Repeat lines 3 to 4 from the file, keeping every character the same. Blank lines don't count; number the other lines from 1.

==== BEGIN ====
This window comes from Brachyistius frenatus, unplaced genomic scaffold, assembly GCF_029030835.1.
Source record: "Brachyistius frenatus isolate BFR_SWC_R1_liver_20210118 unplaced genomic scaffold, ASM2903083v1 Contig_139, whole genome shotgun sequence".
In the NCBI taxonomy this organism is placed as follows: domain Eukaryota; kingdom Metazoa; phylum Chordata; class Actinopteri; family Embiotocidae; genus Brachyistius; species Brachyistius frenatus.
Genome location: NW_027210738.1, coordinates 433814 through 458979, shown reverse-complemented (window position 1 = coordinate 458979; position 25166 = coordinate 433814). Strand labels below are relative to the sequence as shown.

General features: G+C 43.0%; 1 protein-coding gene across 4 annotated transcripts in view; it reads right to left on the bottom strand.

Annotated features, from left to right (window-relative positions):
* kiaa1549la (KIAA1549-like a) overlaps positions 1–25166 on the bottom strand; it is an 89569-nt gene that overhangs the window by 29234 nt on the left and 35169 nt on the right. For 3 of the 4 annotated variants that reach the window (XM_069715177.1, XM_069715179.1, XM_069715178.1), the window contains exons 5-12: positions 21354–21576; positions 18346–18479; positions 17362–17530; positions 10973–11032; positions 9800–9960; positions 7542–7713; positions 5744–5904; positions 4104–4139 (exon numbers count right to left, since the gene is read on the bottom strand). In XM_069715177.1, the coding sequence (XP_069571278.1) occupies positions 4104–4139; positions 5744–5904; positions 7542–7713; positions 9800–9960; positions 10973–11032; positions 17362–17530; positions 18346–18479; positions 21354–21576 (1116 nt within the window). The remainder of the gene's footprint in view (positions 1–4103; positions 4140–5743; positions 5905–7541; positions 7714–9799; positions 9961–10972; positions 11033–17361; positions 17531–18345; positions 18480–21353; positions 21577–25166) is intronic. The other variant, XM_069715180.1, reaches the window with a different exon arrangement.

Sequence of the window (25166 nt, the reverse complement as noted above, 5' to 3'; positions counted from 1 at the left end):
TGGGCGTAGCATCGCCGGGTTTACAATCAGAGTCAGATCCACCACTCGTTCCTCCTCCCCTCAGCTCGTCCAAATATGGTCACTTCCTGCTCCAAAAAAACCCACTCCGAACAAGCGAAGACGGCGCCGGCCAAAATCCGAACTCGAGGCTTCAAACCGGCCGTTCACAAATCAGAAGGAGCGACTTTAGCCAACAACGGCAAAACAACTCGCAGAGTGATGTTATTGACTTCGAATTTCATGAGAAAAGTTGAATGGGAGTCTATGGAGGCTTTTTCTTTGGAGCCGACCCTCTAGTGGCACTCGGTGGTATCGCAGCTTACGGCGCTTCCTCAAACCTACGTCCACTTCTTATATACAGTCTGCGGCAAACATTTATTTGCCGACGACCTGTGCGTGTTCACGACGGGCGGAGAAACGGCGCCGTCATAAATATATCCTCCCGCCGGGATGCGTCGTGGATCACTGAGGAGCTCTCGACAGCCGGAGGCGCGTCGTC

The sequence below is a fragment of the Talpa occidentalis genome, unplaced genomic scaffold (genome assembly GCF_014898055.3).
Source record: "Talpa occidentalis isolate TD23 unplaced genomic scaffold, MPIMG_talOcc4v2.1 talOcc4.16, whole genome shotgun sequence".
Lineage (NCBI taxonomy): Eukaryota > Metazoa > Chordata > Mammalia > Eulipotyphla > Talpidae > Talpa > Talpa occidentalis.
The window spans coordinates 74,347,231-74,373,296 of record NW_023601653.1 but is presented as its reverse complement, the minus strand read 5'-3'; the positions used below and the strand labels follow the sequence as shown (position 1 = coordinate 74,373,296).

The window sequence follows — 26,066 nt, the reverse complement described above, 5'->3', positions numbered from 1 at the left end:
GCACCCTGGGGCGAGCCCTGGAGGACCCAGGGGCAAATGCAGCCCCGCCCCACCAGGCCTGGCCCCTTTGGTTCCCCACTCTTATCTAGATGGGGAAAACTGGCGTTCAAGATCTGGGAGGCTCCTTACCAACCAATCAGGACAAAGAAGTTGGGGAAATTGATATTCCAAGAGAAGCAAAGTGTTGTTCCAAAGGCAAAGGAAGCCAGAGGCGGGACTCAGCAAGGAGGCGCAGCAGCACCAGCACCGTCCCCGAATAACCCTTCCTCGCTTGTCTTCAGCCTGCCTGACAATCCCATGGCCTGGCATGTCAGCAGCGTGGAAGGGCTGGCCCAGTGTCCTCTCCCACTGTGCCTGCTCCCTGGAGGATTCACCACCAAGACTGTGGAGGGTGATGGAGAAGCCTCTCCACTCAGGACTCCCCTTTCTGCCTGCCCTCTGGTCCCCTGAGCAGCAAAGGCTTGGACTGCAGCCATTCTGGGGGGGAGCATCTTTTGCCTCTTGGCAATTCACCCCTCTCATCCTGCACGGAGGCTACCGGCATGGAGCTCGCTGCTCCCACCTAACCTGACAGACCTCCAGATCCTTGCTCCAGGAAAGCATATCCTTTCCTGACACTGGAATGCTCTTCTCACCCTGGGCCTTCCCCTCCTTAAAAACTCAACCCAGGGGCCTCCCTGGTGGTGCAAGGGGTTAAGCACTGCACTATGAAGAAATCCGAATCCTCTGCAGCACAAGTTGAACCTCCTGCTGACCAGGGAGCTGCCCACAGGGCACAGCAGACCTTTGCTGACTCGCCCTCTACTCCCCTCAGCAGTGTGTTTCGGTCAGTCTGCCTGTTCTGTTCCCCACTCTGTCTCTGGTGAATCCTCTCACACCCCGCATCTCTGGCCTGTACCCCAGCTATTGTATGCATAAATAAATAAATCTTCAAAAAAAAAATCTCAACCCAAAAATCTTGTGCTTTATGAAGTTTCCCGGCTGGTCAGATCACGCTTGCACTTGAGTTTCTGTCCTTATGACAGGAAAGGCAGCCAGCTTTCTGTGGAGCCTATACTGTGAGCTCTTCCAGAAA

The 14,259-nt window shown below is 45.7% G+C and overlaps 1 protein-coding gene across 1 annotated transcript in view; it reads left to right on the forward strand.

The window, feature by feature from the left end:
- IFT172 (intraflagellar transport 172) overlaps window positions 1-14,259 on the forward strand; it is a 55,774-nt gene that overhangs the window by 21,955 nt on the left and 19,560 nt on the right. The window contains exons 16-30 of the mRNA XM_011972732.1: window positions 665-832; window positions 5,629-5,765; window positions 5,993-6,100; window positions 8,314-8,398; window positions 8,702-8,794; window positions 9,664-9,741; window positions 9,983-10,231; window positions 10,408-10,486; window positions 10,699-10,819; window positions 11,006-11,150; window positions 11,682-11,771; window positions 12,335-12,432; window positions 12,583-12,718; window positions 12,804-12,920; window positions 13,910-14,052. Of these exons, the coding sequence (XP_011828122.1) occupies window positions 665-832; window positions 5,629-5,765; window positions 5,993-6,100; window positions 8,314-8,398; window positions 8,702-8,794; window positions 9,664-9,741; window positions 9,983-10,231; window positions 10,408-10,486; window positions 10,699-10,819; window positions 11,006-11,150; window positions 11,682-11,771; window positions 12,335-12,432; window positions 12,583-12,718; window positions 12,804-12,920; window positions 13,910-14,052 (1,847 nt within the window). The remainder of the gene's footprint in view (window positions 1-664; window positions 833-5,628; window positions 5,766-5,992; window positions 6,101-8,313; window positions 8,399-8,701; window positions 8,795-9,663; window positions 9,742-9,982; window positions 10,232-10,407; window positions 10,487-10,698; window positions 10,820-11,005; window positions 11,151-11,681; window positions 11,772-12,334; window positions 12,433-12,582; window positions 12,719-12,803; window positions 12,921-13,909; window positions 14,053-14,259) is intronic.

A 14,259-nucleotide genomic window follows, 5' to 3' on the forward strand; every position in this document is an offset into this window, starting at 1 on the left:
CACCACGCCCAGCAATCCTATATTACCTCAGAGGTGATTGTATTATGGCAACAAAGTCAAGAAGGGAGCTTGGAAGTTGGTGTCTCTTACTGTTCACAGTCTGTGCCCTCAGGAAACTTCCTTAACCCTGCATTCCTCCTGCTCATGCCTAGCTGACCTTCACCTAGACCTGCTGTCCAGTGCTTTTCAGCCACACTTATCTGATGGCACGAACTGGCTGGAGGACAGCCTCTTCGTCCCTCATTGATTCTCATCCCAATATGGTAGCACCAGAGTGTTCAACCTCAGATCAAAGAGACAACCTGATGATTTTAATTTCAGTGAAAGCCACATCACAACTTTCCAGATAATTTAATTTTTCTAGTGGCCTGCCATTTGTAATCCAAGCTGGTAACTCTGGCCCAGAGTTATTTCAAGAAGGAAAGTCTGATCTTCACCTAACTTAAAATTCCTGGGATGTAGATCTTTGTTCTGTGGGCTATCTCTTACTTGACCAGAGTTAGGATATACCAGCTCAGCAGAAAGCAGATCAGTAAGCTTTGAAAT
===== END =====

In the NCBI taxonomy this organism is placed as follows: domain Eukaryota; kingdom Metazoa; phylum Chordata; class Actinopteri; family Embiotocidae; genus Brachyistius; species Brachyistius frenatus.
Genome location: NW_027210738.1, coordinates 433814 through 458979, shown reverse-complemented (window position 1 = coordinate 458979; position 25166 = coordinate 433814). Strand labels below are relative to the sequence as shown.